The three-storey structure was unique for it infusion of Neo-Mudejar motifs. The first and second floors had tall arched windows, marked off by bays by pilasters and mouldings. The third storey had a continuous stream of projecting balcony. It was generously ornamented with a balustrade and lamp posts.

The La Insular Tobacco and Cigar office and factory stood beautifully at the plaza for many years until its tragic destruction by fire in 1944. 


San Nicholas Houses

After exploring the Plaza, I then brought the students to the San Nicholas area, mainly Lavezares St. and Madrid St.  In these streets, you can still see see old fil-hispanic houses that  has evolved through the years.  Some have adapted but most are in various state of disrepair.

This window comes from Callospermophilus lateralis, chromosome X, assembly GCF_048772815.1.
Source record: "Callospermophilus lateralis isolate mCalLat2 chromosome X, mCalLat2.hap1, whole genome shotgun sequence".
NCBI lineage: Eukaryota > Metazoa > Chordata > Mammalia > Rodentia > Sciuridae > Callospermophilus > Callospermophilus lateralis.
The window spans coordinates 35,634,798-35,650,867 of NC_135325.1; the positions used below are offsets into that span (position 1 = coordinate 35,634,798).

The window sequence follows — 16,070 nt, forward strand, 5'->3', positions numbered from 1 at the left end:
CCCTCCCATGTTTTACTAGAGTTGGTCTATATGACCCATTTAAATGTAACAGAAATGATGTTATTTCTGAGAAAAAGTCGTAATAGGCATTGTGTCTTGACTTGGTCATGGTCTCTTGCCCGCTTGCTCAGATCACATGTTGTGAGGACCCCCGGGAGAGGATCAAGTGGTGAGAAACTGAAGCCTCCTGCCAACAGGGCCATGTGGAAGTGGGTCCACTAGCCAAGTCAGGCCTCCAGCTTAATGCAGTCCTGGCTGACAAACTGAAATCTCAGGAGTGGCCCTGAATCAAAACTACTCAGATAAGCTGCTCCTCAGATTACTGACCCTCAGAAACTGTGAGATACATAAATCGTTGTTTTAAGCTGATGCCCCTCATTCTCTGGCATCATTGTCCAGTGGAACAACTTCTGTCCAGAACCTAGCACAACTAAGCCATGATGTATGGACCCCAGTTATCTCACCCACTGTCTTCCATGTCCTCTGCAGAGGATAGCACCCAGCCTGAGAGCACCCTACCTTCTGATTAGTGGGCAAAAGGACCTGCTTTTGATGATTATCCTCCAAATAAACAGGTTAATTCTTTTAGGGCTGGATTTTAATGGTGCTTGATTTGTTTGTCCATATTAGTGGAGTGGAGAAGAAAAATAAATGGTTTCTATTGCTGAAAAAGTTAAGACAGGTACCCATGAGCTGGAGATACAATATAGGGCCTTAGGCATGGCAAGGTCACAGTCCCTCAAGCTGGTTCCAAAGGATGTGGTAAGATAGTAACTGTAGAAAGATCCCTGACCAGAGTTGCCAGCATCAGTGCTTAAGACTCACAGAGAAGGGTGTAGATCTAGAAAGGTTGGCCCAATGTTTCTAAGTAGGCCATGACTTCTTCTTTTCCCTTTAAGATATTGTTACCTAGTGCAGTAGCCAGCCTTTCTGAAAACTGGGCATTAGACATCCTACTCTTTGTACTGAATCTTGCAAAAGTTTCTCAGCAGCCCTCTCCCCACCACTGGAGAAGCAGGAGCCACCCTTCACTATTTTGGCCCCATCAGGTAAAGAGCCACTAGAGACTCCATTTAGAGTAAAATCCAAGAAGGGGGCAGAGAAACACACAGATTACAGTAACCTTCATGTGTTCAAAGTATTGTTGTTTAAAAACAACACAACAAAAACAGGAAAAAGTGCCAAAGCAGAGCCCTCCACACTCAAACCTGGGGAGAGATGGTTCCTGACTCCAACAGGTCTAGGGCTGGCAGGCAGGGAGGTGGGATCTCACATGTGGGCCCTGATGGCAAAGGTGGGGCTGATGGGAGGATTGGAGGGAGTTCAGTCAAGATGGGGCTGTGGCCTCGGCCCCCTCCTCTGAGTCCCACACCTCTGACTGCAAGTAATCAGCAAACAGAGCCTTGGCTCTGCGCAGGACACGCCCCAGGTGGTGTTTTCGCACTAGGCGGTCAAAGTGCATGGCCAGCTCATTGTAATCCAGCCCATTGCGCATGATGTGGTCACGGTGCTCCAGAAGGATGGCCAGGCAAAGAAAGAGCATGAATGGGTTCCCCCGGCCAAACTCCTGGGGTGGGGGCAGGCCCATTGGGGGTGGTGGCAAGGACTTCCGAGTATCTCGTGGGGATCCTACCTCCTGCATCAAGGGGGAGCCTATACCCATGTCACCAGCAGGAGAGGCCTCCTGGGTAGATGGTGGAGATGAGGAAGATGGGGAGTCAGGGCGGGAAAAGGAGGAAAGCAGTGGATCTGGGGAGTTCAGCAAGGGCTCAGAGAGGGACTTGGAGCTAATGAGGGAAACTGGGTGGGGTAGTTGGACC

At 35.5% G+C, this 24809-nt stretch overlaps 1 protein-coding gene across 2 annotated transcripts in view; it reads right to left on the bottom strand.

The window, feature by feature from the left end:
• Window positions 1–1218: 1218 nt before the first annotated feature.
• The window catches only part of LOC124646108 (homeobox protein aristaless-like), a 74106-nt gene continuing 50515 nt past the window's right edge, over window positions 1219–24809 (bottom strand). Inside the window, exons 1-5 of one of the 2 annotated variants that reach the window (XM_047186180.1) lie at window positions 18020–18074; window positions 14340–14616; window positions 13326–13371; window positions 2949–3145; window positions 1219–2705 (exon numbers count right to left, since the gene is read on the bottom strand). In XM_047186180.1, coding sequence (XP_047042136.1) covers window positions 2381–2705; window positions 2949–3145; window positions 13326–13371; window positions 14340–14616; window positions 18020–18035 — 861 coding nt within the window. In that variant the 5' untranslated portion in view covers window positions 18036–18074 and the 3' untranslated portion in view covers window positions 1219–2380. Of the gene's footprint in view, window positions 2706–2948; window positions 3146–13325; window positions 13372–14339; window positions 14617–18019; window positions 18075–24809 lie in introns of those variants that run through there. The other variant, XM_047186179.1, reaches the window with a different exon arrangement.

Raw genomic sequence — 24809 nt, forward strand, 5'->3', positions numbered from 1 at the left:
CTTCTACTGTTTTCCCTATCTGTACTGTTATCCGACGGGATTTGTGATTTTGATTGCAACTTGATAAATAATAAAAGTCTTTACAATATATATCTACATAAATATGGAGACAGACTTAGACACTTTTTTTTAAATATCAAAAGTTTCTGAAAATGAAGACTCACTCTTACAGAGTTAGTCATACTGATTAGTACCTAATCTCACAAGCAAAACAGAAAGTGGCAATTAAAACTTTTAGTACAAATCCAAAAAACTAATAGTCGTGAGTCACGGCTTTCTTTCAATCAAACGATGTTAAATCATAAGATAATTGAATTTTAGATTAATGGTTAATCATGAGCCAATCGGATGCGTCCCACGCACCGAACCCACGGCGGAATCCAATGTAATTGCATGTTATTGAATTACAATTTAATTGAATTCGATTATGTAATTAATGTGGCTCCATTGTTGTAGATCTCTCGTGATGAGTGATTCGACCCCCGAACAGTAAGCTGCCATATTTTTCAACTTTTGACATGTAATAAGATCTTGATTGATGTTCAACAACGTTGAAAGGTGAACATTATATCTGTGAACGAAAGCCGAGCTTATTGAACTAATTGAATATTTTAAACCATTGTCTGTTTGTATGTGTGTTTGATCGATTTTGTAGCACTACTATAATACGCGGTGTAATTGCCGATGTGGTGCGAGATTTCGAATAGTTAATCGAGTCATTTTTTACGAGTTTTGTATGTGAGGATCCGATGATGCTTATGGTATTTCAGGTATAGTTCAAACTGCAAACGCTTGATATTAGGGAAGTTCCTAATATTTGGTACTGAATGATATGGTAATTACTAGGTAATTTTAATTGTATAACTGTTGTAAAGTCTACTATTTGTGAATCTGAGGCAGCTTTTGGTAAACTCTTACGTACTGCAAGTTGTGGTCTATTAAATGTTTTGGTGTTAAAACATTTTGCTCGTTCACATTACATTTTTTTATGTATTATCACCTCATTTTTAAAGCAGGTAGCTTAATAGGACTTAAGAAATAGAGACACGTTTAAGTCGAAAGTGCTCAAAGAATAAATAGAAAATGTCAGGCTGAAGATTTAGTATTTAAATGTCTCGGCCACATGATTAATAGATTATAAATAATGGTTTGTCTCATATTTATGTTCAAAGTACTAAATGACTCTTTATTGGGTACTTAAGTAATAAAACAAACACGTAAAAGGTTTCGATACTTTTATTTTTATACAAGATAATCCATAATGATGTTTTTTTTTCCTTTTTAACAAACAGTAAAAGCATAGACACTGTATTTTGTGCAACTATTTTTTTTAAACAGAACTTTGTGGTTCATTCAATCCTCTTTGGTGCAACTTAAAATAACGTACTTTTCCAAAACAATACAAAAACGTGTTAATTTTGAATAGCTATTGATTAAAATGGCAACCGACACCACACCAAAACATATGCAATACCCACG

After going around the streets of residential Binondo, we then walked our way along Madrid St. until we reached the north bank of the Pasig River, opposite another Historical place, Fort Santiago.

Juan Luna Building

We were fortunate to have been granted an access inside a 90 year old building currently undergoing adaptive re-use.  This may be familiar to you since its been frequently used as backdrops for commercials and movies.  Its the old HSBC Building now called Juan Luna Building.

We would like ti thank Jose L. Berenguer II, VP of GEALACH Inc. for allowing us to see first hand how such a historic building be used to adapt to the current business needs.  It is now being develop as a BPO hub.  The have extended the original 6-storey structure to house a glass walled deck offering a panoramic view of the Pasig river and the equally historic El Hogar right beside it.


Across Juan Luna and Cervantes Streets is the neoclassical building known in prewar Manila as the first office of HSBC in the country. Before the concrete building you would see today, HSBC first held office in the former wooden building in 1875.